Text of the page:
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The Desperate Need for a Food and Resilience Strategy for Hawaiʻi

If it is true that “lessons in life will be repeated until they are learned,” then it is best we start learning because our clock is ticking. COVID-19 exposed Hawai‘i’s shortfalls in a way no one could ever imagine. Yes, Hawai‘i has endured hurricanes, tsunamis and tsunami scares, volcanic eruptions and even partial government shutdowns, but the global pandemic confirmed a problem we’ve known about for decades – the desperate need for a food and resilience strategy for Hawai‘i.

On Thursday, May 26 at 7:30 pm, PBS Hawai‘i dissects this complex topic in KĀKOU: Hawai‘i’s Town Hall, The Future of Our Food. We will explore why we are not prepared and why our infrastructure must evolve. Hawai‘i is vulnerable to harbor disruption caused by natural and manmade disasters.

The sheer dependence of Hawai‘i’s population on goods brought in by ship and the limited on-island inventory mean Hawai‘i could not sustain shipping interruptions beyond just a few days.

In the weeks before we invite diverse voices to our 90-minute conversation, PBS HAWAI‘I PRESENTS will feature two programs that speak to the subject.

Homegrown Hawai‘i is directed, shot and edited by Lynn Beittel of Visionary Video, a Hawai‘i Island-based film company. The documentary, produced by AgriLogic Consulting of Texas, airs Thursday, May 12 at 8:30 pm. It investigates why Hawai‘i imports an estimated 85 to 90 percent of the food consumed here and asks, “Can we reverse this?” We will hear from farmers and ranchers from all four counties and learn about the risks, challenges and rewards of farming and ranching in Hawai‘i.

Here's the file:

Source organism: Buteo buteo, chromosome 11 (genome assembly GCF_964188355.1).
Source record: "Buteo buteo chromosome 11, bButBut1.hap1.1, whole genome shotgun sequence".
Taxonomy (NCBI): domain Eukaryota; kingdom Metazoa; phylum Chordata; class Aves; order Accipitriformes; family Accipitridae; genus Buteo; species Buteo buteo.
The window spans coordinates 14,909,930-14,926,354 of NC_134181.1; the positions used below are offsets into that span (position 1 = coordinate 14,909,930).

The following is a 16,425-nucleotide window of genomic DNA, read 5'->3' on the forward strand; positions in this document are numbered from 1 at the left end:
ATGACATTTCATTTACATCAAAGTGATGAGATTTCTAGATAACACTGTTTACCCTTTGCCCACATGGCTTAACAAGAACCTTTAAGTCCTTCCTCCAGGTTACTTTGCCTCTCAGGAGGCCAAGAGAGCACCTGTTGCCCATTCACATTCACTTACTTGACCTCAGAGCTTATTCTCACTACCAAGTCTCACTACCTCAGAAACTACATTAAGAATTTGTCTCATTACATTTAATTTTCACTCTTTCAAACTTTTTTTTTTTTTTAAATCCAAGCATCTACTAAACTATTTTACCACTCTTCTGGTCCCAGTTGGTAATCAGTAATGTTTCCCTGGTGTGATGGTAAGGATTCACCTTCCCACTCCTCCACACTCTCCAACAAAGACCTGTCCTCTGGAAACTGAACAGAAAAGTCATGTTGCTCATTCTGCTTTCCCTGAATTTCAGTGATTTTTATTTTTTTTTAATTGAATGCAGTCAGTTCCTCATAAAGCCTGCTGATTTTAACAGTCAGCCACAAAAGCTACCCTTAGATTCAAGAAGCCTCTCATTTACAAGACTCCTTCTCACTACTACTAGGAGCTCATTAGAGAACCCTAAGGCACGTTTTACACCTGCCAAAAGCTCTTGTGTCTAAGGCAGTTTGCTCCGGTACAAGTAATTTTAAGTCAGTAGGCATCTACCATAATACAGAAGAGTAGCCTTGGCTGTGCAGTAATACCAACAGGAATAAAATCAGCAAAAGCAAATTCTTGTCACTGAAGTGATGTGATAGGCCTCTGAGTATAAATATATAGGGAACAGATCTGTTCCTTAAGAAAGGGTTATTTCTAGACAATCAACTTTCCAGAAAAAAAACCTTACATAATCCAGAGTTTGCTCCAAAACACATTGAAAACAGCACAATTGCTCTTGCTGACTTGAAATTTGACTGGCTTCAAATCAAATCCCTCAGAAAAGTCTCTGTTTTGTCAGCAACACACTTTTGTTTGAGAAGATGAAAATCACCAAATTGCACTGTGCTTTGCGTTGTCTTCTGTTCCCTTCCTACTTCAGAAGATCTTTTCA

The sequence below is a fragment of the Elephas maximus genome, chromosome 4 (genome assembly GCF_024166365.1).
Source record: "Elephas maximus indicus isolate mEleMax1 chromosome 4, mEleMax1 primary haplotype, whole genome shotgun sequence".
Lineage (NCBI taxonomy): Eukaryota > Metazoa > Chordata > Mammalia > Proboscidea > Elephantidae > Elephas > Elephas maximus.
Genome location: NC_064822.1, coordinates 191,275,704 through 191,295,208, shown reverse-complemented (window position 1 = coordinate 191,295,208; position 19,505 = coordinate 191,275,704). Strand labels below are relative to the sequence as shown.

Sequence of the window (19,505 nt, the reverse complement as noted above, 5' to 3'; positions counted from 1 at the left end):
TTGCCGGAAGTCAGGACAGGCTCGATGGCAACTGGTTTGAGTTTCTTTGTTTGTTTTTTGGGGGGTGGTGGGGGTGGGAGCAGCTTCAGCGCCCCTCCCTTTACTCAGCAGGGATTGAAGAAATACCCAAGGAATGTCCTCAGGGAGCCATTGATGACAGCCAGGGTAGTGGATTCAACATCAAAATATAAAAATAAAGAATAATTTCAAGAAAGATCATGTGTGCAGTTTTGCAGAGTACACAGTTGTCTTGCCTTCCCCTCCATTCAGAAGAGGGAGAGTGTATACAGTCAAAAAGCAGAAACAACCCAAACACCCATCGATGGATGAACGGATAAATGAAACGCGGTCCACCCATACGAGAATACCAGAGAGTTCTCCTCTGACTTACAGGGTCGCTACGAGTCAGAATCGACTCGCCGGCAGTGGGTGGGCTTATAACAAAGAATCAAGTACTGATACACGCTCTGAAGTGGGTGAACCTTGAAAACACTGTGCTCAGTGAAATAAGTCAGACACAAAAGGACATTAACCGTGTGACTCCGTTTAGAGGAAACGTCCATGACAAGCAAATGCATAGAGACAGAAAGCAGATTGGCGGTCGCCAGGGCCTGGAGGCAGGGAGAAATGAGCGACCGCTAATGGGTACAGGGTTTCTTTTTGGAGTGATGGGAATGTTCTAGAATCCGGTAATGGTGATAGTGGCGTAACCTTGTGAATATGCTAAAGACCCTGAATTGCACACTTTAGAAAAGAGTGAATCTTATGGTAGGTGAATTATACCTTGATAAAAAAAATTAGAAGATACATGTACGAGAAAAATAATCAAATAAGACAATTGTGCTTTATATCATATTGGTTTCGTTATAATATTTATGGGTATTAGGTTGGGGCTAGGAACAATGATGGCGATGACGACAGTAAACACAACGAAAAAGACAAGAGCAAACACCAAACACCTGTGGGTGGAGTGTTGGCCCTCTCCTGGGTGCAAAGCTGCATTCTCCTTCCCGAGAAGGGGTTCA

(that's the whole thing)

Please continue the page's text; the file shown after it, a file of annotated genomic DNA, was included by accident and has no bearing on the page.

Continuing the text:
Then on Thursday May 19 at 9:00 pm, PBS HAWAI‘I PRESENTS features Scaling Up: Hawai‘i’s Food Future, coproduced by ThinkTech Hawai‘i and Making Waves Films LLC and directed by Hawai‘i filmmaker Kimberlee Bassford. The documentary examines Hawai‘i’s overdependence on imported food and its reliance on a tourism-based economy. Local farmers, entrepreneurs, elected officials and government leaders share their ideas on how to increase the homegrown food supply and better support agricultural exports to help diversify Hawai‘i’s economy.

It is time we own this moment and build off the strengthening of longtime partnerships and the cultivation of new relationships. We must be self-sustaining and our food systems in Hawai‘i must emerge. The COVID-19 crisis confirmed our vulnerabilities but it also provided opportunities for innovation. Lessons in life are only lessons, until we learn. We need to respond urgently in a productive and collaborative way.

“Fool me once, shame on you; fool me twice, shame on me.”

With respect and aloha,

Ron Mizutani and the PBS Hawai‘i family